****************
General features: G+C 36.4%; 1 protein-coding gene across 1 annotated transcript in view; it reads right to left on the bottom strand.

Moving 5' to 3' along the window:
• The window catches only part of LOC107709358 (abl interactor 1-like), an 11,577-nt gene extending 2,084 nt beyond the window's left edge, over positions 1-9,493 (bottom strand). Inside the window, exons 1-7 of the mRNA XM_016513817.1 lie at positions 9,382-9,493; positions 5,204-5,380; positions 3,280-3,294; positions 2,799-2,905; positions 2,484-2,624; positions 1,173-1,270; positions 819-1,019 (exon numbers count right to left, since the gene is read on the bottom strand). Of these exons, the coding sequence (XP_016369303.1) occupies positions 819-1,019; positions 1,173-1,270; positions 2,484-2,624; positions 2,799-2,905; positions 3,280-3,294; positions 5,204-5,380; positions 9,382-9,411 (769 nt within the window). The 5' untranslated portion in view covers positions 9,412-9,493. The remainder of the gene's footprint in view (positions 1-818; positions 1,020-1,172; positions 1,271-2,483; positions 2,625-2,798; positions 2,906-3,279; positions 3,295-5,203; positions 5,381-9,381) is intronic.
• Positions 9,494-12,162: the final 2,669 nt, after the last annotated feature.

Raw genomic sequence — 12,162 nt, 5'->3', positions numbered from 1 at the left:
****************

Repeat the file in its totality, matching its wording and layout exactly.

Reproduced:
General features: G+C 36.4%; 1 protein-coding gene across 1 annotated transcript in view; it reads right to left on the bottom strand.

Moving 5' to 3' along the window:
• The window catches only part of LOC107709358 (abl interactor 1-like), an 11,577-nt gene extending 2,084 nt beyond the window's left edge, over positions 1-9,493 (bottom strand). Inside the window, exons 1-7 of the mRNA XM_016513817.1 lie at positions 9,382-9,493; positions 5,204-5,380; positions 3,280-3,294; positions 2,799-2,905; positions 2,484-2,624; positions 1,173-1,270; positions 819-1,019 (exon numbers count right to left, since the gene is read on the bottom strand). Of these exons, the coding sequence (XP_016369303.1) occupies positions 819-1,019; positions 1,173-1,270; positions 2,484-2,624; positions 2,799-2,905; positions 3,280-3,294; positions 5,204-5,380; positions 9,382-9,411 (769 nt within the window). The 5' untranslated portion in view covers positions 9,412-9,493. The remainder of the gene's footprint in view (positions 1-818; positions 1,020-1,172; positions 1,271-2,483; positions 2,625-2,798; positions 2,906-3,279; positions 3,295-5,203; positions 5,381-9,381) is intronic.
• Positions 9,494-12,162: the final 2,669 nt, after the last annotated feature.

Raw genomic sequence — 12,162 nt, 5'->3', positions numbered from 1 at the left: